Do you often take home leftovers? The Food and Drug Administration recommends refrigerating leftovers or takeout as soon as you get home. That goes for groceries and prepared foods, too. Never allow any perishable items, such as poultry, seafood or eggs, to sit out for more than two hours. Also, don't pack too many items in the fridge because the air won't circulate properly. Finally, eat lunch meats and other ready-to-eat foods quickly because the bacteria Listeria, which can cause a food-borne illness, will begin to form if these items are kept in your fridge too long. Regularly cleaning your fridge will also prevent Listeria growth.
The Vioxx example
A new book seeks to shed light on the pharmaceutical industry's marketing tactics, making an example of Merck's anti-inflammatory drug Vioxx. Tom Nesi, author of Poison Pills: The Untold Story of the Vioxx Drug Scandal(St. Martin's Press), is a patient advocate for the Food and Drug Administration and a 30-year pharmaceutical industry veteran. The heavily marketed Vioxx was withdrawn from the market after five years as it was linked to increased incidence of heart attack. Nesi offers advice for consumers:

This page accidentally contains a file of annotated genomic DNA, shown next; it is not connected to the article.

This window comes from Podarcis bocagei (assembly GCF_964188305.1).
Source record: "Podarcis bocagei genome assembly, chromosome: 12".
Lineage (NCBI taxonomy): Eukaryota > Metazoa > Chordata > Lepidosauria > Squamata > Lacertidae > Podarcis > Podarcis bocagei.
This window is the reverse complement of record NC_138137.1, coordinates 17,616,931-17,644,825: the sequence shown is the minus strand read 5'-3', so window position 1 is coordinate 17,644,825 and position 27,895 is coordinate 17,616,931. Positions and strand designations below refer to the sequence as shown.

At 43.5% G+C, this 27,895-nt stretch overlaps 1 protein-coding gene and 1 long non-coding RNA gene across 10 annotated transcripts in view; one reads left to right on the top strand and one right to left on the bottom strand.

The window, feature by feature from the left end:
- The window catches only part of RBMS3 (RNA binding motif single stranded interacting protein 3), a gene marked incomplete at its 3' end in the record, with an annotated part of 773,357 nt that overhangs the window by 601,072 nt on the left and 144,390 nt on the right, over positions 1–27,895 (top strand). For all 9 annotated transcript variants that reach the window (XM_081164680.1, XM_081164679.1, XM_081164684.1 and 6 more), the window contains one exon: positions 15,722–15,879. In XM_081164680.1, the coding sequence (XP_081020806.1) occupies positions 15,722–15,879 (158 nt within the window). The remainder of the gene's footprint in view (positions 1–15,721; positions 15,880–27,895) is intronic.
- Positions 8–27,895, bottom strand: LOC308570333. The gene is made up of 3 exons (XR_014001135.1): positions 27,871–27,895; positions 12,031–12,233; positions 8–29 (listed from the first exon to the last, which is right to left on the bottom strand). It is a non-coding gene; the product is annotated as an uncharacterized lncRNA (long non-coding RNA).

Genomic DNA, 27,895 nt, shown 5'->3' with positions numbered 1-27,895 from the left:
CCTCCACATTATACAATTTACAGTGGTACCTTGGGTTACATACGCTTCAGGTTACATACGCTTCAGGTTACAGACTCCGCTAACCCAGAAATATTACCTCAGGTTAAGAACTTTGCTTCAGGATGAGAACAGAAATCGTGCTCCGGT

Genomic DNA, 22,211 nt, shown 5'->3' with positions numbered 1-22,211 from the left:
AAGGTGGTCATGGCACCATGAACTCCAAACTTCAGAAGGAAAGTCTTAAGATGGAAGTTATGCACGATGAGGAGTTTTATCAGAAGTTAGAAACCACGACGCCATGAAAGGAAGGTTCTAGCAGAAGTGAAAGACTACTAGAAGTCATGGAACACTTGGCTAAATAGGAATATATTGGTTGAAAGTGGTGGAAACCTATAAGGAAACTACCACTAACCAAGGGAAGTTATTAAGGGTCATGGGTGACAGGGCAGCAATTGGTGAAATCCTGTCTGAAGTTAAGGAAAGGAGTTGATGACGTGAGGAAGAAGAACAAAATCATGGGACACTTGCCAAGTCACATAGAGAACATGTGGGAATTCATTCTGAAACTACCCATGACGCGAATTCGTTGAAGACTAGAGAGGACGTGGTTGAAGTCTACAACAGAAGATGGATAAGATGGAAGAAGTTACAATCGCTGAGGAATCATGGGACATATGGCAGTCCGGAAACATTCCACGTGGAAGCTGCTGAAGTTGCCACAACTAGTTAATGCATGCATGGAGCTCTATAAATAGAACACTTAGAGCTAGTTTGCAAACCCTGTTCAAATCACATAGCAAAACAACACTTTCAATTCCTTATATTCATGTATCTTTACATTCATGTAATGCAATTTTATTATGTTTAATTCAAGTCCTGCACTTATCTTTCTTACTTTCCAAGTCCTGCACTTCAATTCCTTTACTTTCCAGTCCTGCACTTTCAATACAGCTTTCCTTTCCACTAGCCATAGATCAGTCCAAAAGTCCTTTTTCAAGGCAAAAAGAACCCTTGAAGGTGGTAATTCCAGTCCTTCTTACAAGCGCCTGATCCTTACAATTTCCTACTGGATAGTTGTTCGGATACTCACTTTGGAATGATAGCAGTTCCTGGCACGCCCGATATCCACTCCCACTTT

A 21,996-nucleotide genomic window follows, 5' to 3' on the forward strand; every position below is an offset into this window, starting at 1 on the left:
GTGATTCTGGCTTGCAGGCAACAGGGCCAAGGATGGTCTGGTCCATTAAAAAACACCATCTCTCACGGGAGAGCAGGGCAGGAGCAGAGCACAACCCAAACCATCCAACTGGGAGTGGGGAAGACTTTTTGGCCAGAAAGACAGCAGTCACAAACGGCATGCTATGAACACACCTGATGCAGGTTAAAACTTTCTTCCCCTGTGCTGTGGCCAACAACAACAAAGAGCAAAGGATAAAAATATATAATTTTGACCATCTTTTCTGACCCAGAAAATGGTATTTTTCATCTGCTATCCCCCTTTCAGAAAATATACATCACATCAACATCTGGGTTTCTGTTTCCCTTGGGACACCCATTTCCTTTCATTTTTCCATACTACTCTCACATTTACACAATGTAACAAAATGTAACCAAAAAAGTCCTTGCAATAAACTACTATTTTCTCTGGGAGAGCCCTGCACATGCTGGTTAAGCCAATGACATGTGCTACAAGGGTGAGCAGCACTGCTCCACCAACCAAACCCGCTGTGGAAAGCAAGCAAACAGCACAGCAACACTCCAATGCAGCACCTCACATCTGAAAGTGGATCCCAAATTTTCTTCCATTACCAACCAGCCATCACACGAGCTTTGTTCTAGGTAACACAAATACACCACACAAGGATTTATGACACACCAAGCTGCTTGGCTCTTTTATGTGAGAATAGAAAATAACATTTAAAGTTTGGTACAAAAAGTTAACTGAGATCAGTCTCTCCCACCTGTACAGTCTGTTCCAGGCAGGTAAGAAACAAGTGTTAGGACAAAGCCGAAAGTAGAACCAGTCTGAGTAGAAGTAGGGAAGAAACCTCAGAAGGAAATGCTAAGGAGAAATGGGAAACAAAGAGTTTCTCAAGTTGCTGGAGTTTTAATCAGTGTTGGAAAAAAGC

- Older drugs have the benefit of more years of discovering unknown side effects.
- Beware of denials that "all the data isn't in" when it comes to a new drug showing side effects.
- Assume a powerful new drug may be doing something we don't yet know about, not the other way around.
According to the American Heart Association, healthy people should limit their dietary cholesterol intake to 300 milligrams a day, 200 if you have heart disease. (The yolk of a large egg contains about 210 milligrams of cholesterol.) But not everyone agrees. A recent Physicians Health Study of 21,000 men reported in the American Journal of Clinical Nutrition found no link between those who ate up to six eggs per week and the risk of dying of heart attack or stroke. What most everyone does seem to agree on is that saturated fats do raise blood cholesterol levels and increase the risk of heart disease. So go easy on the bacon, sausage and butter that often surround your sunny-side ups.
Compiled from Times staff, wires
WHEN A FRIEND HAS CANCER
"Be there for her and listen . . . The truth is that most people, by far, survive cancer. It just doesn't feel that way to your friend right now."
Monique Doyle Spencer, author of How Can I Help? Everyday Ways to Help Your Loved Ones Live With Cancer ( Adamsmediastore.com, $12.95)